Can You Teach an Old Brand New Tricks?

I am a rather nostalgic guy- like many people I am drawn to the past. Things like retro architecture of baseball stadiums, classic ad campaigns, and branding from days gone by remind us of the past. To this day, I laugh when I think of the Calgon laundry detergent commercial in which a Chinese dry cleaners owner claims his cleaning formula is an “ancient Chinese secret” but his wife exposes him as a fraud… Calgon is his secret!

Another brand from the past that is at a crossroads in its history is Duck Head. The apparel brand has a heritage that dates back to 1865. However, the brand actually disappeared from the market when its owner, Goody’s Family Clothing, went out of business in 2009. The brand has been licensed by Eagle Dry Goods of Nashville (where the company originated) and returned to market. The obvious question now is whether Duck Head will succeed in connecting with men like me who wore the brand as a teen and young adult as well as capture the attention of that same market today.

For a brand with a heritage story like Duck Head, there are two key criteria that it will have to meet in order to gain traction in the market: 1) Be relevant to its target market and 2) differentiate the brand from the myriad of apparel options that men have. Relevance will be easier to establish with “alumni” who are familiar with Duck Head and wore its products in the past.

For the young male market, achieving relevance will be more challenging. It will take more than having a Facebook page and Twitter feed to be “cool.” Duck Head must figure out how to integrate the brand with young males’ lifestyles. For example, linking the brand with a Southern tradition like college football is a strategy that could raise consciousness of Duck Head among young males. Differentiation will be even more challenging- Duck Head must create a niche related to its relevance. Perhaps it is tapping the Southern traditions theme, or it can be done through linking the brand with a greater aim, as it has done with Soles 4 Souls, a charity that donates gently used shoes to people in need.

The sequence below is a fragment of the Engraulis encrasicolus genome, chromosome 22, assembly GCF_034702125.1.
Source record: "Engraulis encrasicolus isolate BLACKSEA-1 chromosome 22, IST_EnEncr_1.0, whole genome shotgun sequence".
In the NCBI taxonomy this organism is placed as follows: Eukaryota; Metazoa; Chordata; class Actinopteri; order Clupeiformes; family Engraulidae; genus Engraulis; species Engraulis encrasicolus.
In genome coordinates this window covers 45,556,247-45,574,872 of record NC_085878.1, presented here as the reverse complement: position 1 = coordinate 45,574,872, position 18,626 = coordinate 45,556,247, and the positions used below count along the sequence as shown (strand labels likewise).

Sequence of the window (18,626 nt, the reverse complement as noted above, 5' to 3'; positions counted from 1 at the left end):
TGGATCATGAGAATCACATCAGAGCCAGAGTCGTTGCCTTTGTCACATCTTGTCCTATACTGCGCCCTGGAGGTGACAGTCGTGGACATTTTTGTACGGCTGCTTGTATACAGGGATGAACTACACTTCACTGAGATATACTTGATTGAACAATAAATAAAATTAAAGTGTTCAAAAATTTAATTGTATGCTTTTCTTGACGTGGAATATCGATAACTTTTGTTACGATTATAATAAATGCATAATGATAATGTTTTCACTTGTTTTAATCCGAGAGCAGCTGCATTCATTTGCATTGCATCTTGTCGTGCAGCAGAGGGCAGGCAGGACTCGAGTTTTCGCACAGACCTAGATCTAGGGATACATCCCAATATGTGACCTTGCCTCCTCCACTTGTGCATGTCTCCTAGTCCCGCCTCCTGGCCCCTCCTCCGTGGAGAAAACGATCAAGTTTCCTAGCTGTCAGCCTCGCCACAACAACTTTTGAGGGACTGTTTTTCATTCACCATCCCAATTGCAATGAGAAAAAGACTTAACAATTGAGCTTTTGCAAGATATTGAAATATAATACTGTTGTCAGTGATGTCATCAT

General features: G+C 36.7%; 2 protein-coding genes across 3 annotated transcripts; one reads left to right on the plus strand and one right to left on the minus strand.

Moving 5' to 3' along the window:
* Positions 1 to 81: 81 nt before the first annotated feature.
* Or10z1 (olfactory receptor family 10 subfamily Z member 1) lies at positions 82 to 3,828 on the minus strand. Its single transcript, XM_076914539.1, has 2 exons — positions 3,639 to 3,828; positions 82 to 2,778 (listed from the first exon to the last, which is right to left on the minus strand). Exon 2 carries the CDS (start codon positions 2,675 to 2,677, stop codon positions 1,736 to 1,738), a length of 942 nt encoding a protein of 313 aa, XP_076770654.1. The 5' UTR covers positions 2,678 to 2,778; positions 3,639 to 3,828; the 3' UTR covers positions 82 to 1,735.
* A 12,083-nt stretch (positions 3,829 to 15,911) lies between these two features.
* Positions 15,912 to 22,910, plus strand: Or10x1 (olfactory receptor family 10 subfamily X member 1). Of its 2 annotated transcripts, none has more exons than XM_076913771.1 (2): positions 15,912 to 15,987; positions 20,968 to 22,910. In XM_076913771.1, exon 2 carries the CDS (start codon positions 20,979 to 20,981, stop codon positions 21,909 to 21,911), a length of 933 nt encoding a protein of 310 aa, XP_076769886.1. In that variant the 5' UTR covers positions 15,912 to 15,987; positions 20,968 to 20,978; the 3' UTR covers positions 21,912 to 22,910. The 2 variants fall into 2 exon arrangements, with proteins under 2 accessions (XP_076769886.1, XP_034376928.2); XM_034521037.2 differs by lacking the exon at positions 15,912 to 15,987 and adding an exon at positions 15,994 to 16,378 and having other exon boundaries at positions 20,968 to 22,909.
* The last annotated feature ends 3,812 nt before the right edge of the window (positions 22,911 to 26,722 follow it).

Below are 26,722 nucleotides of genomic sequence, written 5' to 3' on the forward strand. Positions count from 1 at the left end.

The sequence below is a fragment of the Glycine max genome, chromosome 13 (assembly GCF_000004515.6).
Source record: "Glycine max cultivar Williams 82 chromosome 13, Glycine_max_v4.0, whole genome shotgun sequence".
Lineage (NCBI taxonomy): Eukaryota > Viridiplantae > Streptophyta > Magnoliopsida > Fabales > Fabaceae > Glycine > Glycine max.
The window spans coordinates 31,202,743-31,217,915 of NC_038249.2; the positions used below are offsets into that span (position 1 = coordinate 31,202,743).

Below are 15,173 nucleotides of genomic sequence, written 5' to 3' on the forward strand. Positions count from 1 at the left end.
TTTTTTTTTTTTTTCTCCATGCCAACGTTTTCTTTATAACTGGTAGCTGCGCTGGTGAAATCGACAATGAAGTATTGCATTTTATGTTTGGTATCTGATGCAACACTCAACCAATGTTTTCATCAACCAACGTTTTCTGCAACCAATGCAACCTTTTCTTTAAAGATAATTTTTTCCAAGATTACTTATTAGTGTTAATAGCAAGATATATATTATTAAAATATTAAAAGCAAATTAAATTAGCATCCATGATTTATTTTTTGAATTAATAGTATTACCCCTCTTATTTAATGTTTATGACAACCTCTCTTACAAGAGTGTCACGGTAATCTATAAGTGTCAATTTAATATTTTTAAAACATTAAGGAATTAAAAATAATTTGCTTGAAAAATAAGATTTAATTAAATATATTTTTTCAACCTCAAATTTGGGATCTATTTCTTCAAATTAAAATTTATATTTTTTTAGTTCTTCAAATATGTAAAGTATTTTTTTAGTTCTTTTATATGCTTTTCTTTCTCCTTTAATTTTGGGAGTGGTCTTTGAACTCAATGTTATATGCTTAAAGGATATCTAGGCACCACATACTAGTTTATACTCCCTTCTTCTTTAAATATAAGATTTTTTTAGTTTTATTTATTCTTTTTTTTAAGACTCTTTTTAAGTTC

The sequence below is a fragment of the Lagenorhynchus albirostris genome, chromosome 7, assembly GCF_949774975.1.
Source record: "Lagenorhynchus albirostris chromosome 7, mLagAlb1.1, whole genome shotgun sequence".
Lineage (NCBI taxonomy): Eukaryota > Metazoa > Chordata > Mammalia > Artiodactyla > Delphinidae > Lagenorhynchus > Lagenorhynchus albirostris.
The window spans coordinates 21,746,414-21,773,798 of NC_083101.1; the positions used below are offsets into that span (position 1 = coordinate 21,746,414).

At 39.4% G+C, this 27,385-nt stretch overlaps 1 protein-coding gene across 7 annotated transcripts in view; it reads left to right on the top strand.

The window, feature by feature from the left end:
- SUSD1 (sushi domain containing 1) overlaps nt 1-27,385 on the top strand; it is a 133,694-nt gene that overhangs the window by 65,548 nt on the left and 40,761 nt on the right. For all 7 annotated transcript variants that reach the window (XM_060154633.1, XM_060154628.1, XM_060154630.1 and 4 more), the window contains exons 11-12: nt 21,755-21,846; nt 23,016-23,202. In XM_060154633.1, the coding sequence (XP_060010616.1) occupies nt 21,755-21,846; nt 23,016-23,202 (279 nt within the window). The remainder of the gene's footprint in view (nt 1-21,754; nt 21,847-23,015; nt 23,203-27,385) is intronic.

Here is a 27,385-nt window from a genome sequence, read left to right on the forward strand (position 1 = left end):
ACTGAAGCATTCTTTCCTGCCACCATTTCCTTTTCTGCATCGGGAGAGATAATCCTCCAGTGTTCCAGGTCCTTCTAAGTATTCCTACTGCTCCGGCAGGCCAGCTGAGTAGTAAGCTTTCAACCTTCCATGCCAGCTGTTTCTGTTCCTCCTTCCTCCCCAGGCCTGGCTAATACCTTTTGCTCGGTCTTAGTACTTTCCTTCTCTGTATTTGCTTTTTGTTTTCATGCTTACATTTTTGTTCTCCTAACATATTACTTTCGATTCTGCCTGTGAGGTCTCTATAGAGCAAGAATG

The bottom line question for a consumer in Duck Head’s target market is “Why should I buy your brand?” Right now, Duck Head is just another brand vying for attention. It must succeed in working its way into the lifestyles of the audience it seeks to reach. The nostalgia buff in me hopes Duck Head succeeds- I am ready to buy. The marketer in me is more skeptical, but if the brand can leverage its heritage to be a lifestyle brand it will prove that you can teach an old brand new tricks.

The Tennessean - "Can Duck Head Rise Again?"

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